USA v. Michael Sanders
NONPRECEDENTIAL DISPOSITION To be cited only in accordance with Fed. R. App. P. 32.1
United States Court of Appeals
For the Seventh Circuit Chicago, Illinois 60604 Argued November 17, 2009 Decided November 23, 2009 Before FRANK H. EASTERBROOK, Chief Judge ILANA DIAMOND ROVNER, Circuit Judge DIANE S. SYKES, Circuit Judge No. 091454 UNITED STATES OF AMERICA, PlaintiffAppellee, v. No. 08 CR 3293 MICHAEL SANDERS, DefendantAppellant. Amy J. St. Eve, Judge. Appeal from the United States District Court for the Northern District of Illinois, Eastern Division.
O R D E R
Michael Sanders pleaded guilty to crack offenses and was sentenced to 60 months' imprisonment, below the recommended guidelines range of 70 to 87 months and, due to the application of the safetyvalve provisions, well below the 10year statutory minimum. See 18 U.S.C. § 3553(f); U.S.S.G. § 5C1.2. On appeal he argues that he should be resentenced using the guideline for powder, not crack, cocaine because the sentencing disparity between crack and powder cocaine offenses violates equal protection. He does so largely to preserve the issue for further review, because, as he acknowledges, the law in this circuit is squarely against him.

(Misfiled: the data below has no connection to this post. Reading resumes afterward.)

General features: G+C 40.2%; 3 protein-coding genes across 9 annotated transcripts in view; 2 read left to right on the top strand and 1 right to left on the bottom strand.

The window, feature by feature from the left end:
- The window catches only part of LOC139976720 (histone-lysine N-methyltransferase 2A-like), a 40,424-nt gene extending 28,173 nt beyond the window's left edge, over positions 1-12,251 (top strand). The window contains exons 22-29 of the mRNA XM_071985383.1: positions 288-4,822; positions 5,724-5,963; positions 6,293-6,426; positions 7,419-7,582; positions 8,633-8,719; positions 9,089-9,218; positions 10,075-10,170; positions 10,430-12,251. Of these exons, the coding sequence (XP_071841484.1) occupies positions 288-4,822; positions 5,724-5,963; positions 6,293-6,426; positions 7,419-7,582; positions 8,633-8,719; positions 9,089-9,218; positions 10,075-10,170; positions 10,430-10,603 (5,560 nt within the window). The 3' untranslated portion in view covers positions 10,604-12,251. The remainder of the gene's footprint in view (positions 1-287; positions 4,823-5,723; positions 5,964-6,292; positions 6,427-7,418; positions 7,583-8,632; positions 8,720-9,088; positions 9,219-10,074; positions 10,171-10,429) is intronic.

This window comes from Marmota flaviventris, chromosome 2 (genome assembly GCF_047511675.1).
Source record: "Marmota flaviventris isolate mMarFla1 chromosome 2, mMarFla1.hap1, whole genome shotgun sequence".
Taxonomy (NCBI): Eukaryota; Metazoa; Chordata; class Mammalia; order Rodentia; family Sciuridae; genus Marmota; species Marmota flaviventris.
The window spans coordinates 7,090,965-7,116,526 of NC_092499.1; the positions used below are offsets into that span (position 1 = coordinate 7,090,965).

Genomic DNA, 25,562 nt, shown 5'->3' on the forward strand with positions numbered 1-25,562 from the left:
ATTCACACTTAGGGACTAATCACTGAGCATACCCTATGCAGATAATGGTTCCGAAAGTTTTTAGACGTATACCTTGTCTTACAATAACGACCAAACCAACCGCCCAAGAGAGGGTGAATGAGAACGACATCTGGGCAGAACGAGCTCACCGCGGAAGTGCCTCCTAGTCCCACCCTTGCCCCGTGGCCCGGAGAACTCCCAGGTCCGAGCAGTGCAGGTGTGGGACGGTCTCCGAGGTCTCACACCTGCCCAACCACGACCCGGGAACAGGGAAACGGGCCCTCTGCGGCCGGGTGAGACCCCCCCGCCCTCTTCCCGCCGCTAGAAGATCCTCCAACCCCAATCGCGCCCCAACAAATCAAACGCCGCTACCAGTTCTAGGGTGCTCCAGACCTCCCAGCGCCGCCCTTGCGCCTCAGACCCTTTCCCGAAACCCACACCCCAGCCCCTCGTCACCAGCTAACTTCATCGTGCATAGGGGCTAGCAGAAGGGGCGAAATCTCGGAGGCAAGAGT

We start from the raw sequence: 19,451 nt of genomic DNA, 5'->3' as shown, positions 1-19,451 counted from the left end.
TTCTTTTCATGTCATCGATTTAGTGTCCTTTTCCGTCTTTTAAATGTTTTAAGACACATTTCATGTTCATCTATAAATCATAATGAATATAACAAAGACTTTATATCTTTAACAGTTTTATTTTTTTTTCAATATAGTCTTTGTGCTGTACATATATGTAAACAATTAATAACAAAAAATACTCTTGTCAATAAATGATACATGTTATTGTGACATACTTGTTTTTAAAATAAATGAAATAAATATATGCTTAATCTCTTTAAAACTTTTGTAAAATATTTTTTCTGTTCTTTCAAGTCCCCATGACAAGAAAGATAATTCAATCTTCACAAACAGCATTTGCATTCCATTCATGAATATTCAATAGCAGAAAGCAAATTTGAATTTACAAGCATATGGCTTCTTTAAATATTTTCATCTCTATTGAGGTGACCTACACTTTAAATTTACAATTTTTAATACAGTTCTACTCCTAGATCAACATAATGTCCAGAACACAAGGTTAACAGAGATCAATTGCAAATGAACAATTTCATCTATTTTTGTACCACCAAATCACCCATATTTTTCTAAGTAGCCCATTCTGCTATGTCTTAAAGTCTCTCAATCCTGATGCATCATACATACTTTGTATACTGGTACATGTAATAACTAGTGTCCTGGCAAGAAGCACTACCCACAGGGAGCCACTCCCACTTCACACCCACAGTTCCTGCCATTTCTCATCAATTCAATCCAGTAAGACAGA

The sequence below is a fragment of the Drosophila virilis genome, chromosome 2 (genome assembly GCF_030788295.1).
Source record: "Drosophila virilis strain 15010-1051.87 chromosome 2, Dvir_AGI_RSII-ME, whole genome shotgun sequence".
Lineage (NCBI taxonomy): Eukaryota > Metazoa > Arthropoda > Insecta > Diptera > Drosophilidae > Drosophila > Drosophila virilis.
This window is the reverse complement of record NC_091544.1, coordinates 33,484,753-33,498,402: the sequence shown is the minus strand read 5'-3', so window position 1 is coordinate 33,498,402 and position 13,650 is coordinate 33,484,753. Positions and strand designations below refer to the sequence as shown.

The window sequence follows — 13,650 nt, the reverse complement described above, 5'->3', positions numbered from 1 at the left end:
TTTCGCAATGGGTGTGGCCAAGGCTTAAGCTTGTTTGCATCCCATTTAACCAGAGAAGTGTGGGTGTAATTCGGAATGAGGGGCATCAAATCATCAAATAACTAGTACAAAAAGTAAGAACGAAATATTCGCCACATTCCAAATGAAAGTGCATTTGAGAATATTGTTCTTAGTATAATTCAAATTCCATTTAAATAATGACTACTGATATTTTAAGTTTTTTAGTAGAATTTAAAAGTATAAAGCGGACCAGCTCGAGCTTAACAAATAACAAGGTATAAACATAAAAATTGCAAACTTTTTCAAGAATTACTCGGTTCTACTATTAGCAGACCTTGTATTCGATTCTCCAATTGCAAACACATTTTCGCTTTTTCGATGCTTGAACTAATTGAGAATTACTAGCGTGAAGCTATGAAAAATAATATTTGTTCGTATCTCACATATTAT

The underlying facts are straightforward. In November 2008 Sanders pleaded guilty to conspiring to distribute more than 50 grams of crack and two counts of possessing with intent to distribute more than 50 grams of crack. See 21 U.S.C. § 846, 841(a)(1). At sentencing the district court calculated an offense level of 27 based on an original level of 32, pursuant to sentencing guideline § 2D1.1(c) and the quantity of crack involved, minus two points for meeting the safety valve, and minus three points for acceptance of responsibility and timely entering a plea. With no prior convictions and a criminal history category of I, the final recommended guidelines range was 70 to 87 months' imprisonment. In a sentencing memorandum and at sentencing, Sanders objected to the disparity between recommended terms of imprisonment for similar quantities of crack and powder cocaine. The court rejected Sanders's argument in large part because application of the safety valve brought his recommended sentence under the mandatory ten years' minimum. But the court imposed a belowguidelines sentence of 60 months to acknowledge Sanders's community work and the role that his own addiction to crack played in his crime. On appeal Sanders argues that the disparity between recommended terms of imprisonment for crack and powder cocaine offenses violates the equal protection component of the fifth amendment's due process clause. (At oral argument Sanders's counsel presented no argument but stood on the briefs.) Sanders concedes that Congress had reasons for the disparity when it enacted the mandatory minimums in 1986 and that this court has since upheld the disparity. See, e.g., United States v. Trice, 484 F.3d 470, 476 (7th Cir. 2007). Sanders contends, however, that this court's decisions need to be reevaluated in light of Kimbrough v. United States, 128 S.Ct. 558 (2007), in which the Supreme Court describes the disparate treatment of crack and powder cocaine in the guidelines as "generally unwarranted" and based on nowdiscredited reasons. Id. at 568. Sanders argues that Kimbrough confirms that the sentencing disparity has a discriminatory effect and is no longer rational. We do not read Kimbrough so broadly. In that decision the Court held simply that a district court may, in its discretion, disagree with the advisory crackpowder ratio selected by the Sentencing Commission. 128 S.Ct. at 57576. See United States v. House, 551 F.3d 694, 70001 (7th Cir. 2008). Nothing in Kimbrough requires this court to invalidate sentences for crack offenses on equal protection grounds because similar offenses for powder cocaine would result in lesser sentences. See United States v. Huffstatler, 571 F.3d 620, 623 (7th Cir. 2009). AFFIRMED
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